Boston Garden

From Simple English Wikipedia, the free encyclopedia
View of the outside of Boston Garden in 1994

Boston Garden was a multi-use stadium located in Boston, Massachusetts. The arena used to serve as the home for the Boston Bruins of the National Hockey League (NHL) and the Boston Celtics of the National Basketball Association (NBA). It was also home to the Boston Braves of the American Hockey League (AHL), the New England Whalers of the World Hockey Association (WHA), and the Boston Blazers of the Major Indoor Lacrosse League (MILL).

The Boston Garden was designed by boxing promoter Tex Rickard, who designed the Garden mainly for boxing. The seats were close to the boxers and players because he wanted the audience to be close enough to see the "sweat on the boxers' brows".[1]

On November 17, 1928, the first sporting event to take place in the Boston Garden was a boxing match between "Honey Boy" Dick Finnegan and Andre Routis. Finnegan defeated Routis by unanimous decision in the tenth round.[2] On November 20, the Boston Bruins would play their first game in the Garden. They played against their rivals Montreal Canadiens and lost 1–0.[3] On November 5, 1946, the Boston Celtics would play their first game in the Garden. They played against the Chicago Stags and lost 57–55.[4]

On May 5, 1995, the Celtics played their final game at the Garden. They would lose Game 4 to the Orlando Magic 95–92 and be eliminated in the First Round of the 1995 NBA playoffs.[5] On May 14, 1995, the Bruins played their final official game at the Garden. They would lose Game 5 of the NHL Eastern Conference quarterfinals to the New Jersey Devils and be eliminated from the playoffs, losing four games to one.[6] The Bruins would host a pre-season game against the Montreal Canadiens at the Garden on September 26, 1995 and took the retired numbers and championship banners down from the rafters in a post-game ceremony.[7]

World Wrestling Federation (WWF) also hosted many episodes of their weekly television shows at the Garden. The arena would host the WWF pay-per-view Survivor Series in 1993.[8]

After many failures to secure new arena approval,[9][10] a bill was finally passed on February 26, 1993 by Massachusetts State Legislature for the construction of a new arena.[11] On September 30, 1995, the Shawmut Center would open and replace the Boston Garden as the home of the Bruins, Celtics and Blazers.[12] There was a farewell event hosted by Liz Walker and Dan Rather that took place on September 29, 1995. Boston sports legends Bobby Orr, Phil Esposito, Larry Bird, and Red Auerbach were also there.[13][14] From March until September 1998, the arena would be demolished.[15]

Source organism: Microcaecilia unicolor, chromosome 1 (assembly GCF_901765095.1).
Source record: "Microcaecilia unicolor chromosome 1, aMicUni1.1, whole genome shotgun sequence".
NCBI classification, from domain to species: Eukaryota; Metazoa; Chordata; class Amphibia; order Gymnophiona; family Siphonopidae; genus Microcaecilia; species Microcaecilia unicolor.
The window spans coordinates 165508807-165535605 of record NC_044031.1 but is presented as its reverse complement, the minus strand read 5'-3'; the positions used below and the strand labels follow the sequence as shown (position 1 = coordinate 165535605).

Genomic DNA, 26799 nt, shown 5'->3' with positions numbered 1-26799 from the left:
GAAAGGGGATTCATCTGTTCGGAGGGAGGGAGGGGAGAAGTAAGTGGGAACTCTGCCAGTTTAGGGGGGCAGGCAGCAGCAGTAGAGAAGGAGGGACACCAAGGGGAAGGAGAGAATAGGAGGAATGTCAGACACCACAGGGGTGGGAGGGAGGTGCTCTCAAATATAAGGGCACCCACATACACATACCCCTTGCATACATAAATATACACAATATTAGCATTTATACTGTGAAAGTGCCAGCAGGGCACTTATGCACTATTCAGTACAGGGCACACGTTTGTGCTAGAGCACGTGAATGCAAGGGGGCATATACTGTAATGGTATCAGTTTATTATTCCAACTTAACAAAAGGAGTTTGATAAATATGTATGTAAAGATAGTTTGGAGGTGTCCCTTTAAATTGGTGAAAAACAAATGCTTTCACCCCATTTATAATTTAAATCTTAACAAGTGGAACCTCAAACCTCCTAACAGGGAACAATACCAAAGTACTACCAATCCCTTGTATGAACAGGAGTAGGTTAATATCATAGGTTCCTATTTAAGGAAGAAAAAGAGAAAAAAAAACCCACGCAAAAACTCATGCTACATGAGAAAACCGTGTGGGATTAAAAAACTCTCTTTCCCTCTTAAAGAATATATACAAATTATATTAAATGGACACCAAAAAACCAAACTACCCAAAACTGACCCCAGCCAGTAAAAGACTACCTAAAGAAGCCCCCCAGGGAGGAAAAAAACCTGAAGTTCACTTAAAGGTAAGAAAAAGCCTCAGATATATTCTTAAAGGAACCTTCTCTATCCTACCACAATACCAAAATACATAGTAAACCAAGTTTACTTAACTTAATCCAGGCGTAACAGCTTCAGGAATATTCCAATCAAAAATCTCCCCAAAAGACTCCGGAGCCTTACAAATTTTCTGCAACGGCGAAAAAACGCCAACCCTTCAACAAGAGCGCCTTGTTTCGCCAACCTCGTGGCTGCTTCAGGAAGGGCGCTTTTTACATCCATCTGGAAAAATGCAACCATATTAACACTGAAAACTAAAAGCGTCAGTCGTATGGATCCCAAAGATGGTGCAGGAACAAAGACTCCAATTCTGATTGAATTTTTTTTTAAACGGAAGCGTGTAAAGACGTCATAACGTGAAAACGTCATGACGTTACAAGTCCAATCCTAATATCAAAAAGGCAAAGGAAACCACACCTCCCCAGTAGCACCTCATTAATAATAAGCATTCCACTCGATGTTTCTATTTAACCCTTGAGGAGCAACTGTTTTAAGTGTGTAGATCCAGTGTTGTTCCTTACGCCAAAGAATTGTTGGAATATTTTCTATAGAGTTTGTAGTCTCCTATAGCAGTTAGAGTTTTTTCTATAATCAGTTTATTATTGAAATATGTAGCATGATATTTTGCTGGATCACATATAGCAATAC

References[change | change source]

  1. "Coliseum Will Top New Boston Station". The Boston Daily Globe. November 16, 1927.
  2. "BoxRec: Andre Routis". BoxRec. Retrieved January 5, 2024.
  3. "This date in Habs history: Nov. 20". Montreal Gazette. Retrieved January 5, 2024.
  4. "Chicago Stags at Boston Celtics Box Score, November 5, 1946". Basketball-Reference. Retrieved January 5, 2024.
  5. "Leprechaun Sent Packing as Magic Oust Celtics". Deseret News. Retrieved January 5, 2024.
  6. "Sports of The Times; At Boston Garden, There's Much More Gold Than Green". The New York Times. Retrieved January 5, 2024.
  7. "Finale Tonight For Boston Garden". Philadelphia Inquirer. Archived from the original on 2016-03-04. Retrieved January 5, 2024.{{cite web}}: CS1 maint: bot: original URL status unknown (link)
  8. "WWE's Survivor Series brings 'WarGames' to the Garden". Retrieved January 8, 2024.
  9. "Boston Arena Plan Unveiled". The Schenectady Gazette. Retrieved January 8, 2024.
  10. "Hopes for a New Boston Garden Dim With Political Quarreling". The New York Times. Retrieved January 8, 2024.
  11. "New Boston Garden Plan Finally Gets Green Light". The New York Times. Retrieved January 8, 2024.
  12. "Guide To Boston's TD Garden". CBS News. Retrieved January 8, 2024.
  13. "Centennial Stories: The Last Hurrah". Boston Bruins. Retrieved January 8, 2024.
  14. Dupont, Kevin Paul (1995-09-30). "Garden Party's Over". The Boston Globe. pp. 69–70.
  15. "Looking at the old Boston Garden". Retrieved January 8, 2024.

Other websites[change | change source]